In 2007 two churches in Sun Prairie, Wisconsin, asked to become a part of the “Heartland movement” in order to more effectively reach their community and the Madison area for Christ, and Heartland: Sun Prairie was born. Heartland: Sun Prairie has become a bright light in the Madison area, and hundreds of people have experienced Jesus’ presence and power through its ministry.

Shortly after Heartland Community Church moved into the mall we took advantage of available retail space and opened Sharestuff, an upscale thrift store, and soon after we opened Sharestuff Furniture and More. Both stores, staffed by an army of volunteers, serve the community with inexpensive, high quality, gently used goods.

Celebrate Recovery, a Christ-centered recovery program began helping people overcome their hurts, hang-ups and habits as they work through Christ-centered ‘steps’ based on what Jesus taught in the Beatitudes. Each Spring Heartland’s students and volunteers host A Night to Remember, a prom-like experience for students with special needs, and each year it is an unforgettable night with tuxes and gowns, flowers, limo rides, dinner and dancing as we celebrate and “love on” 200 special guests and their families. With Change for a Dollar, Heartlanders are making a change in the world by simply dropping an extra dollar in one of the blue water bottles in the mall. All of that money is given away to help people and ministries locally and globally. And in December 2013 Heartland led the way in helping to create a wonderful, family-oriented community Christmas experience called A Stroll on State. Hundreds of Heartland volunteers descended on Downtown Rockford to decorate lampposts and trees, hang lights, build stages and then host this amazing holiday event that was enjoyed by more than 30,000 people.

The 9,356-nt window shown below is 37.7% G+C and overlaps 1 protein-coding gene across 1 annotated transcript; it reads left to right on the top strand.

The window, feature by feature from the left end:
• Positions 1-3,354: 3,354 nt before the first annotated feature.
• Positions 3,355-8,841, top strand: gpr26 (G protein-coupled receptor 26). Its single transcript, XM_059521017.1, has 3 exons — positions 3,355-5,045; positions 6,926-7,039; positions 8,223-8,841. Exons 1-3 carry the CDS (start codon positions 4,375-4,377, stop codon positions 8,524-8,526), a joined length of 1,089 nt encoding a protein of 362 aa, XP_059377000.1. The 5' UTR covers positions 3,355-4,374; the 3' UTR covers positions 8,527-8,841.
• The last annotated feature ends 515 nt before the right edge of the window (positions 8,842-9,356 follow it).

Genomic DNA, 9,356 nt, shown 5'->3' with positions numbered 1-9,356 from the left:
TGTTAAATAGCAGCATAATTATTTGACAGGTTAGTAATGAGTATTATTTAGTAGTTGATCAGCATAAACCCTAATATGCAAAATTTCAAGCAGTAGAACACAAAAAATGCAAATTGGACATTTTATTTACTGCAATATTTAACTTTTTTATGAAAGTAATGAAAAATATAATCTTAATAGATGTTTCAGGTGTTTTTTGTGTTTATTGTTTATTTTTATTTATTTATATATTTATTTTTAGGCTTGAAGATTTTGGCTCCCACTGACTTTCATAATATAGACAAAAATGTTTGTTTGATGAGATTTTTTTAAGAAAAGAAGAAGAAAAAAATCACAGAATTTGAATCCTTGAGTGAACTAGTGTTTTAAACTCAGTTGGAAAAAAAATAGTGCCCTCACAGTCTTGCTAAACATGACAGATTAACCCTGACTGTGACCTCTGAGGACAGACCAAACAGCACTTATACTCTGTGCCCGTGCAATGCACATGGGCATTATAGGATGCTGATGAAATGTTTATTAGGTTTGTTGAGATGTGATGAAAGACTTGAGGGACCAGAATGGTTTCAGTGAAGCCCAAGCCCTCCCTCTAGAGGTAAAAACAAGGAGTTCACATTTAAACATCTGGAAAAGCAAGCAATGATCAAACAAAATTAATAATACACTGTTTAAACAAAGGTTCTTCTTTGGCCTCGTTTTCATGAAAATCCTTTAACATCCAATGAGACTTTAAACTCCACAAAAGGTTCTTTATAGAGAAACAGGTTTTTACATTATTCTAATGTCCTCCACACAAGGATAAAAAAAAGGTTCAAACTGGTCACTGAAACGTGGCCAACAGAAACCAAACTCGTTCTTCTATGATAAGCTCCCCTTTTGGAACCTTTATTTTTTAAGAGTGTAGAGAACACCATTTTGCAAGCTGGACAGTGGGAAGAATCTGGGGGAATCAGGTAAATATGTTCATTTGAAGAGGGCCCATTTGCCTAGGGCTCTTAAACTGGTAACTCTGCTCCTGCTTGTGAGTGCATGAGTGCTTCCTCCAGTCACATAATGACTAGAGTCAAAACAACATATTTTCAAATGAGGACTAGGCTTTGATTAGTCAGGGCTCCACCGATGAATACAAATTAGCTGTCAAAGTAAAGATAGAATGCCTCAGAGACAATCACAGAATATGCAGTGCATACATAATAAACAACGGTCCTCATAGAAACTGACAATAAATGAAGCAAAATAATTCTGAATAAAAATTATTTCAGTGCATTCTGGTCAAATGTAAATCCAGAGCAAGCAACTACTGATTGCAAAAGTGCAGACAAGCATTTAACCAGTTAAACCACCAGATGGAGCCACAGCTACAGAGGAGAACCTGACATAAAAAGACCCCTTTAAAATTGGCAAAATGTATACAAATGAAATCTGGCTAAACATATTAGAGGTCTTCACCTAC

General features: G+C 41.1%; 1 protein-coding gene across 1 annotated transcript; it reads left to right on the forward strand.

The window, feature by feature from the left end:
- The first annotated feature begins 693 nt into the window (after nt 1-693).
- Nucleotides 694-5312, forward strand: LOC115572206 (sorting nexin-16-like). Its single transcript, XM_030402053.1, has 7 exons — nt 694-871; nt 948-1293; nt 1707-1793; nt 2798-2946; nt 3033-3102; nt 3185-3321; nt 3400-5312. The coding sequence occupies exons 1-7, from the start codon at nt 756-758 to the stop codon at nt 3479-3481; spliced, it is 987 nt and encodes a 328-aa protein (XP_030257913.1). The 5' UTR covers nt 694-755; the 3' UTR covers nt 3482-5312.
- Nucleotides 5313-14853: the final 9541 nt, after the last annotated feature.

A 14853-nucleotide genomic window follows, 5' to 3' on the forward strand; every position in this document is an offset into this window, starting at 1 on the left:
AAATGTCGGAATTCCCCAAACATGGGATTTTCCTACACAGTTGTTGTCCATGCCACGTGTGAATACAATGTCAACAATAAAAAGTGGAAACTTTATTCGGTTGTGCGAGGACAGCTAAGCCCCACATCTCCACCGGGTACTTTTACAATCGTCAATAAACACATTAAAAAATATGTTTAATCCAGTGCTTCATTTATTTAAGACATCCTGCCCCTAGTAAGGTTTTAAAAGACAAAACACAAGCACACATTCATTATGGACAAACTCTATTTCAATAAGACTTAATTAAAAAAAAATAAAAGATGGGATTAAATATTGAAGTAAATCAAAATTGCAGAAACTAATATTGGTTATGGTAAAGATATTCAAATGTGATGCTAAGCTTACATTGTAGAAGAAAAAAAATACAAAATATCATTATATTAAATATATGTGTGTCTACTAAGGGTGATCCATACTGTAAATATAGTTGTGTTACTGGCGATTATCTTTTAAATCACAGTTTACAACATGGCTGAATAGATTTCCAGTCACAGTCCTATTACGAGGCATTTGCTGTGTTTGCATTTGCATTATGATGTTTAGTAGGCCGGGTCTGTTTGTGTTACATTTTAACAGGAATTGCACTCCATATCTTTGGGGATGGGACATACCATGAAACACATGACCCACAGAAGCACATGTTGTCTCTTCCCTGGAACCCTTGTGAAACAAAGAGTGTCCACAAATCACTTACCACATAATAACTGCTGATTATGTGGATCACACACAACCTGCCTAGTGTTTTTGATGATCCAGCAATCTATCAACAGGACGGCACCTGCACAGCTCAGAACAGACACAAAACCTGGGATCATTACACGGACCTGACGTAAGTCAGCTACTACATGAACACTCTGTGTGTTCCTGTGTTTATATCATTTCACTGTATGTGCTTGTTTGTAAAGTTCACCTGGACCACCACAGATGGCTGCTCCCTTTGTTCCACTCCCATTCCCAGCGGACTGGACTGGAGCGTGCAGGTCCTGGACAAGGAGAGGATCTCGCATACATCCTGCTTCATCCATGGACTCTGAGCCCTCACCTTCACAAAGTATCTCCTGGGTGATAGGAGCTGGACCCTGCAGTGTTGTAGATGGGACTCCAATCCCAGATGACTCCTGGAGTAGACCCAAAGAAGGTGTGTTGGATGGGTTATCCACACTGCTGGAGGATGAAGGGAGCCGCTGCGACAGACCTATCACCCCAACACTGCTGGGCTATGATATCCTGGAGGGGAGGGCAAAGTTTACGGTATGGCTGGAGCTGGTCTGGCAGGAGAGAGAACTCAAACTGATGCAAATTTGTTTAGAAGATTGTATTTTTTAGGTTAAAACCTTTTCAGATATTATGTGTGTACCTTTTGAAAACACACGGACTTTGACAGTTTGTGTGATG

Josh Peigh became Heartland’s Lead Pastor in 2013, and he continues to lead Heartland with strategic clarity and vision to help more people find and follow Jesus.

Since July of 1998, God has been building a prevailing church in Rockford, and there is still a lot of work to do. Like that first church in Acts 2, Heartlanders are filled with awe because of what God is doing and are looking forward to the awesome things He is going to do in the years ahead.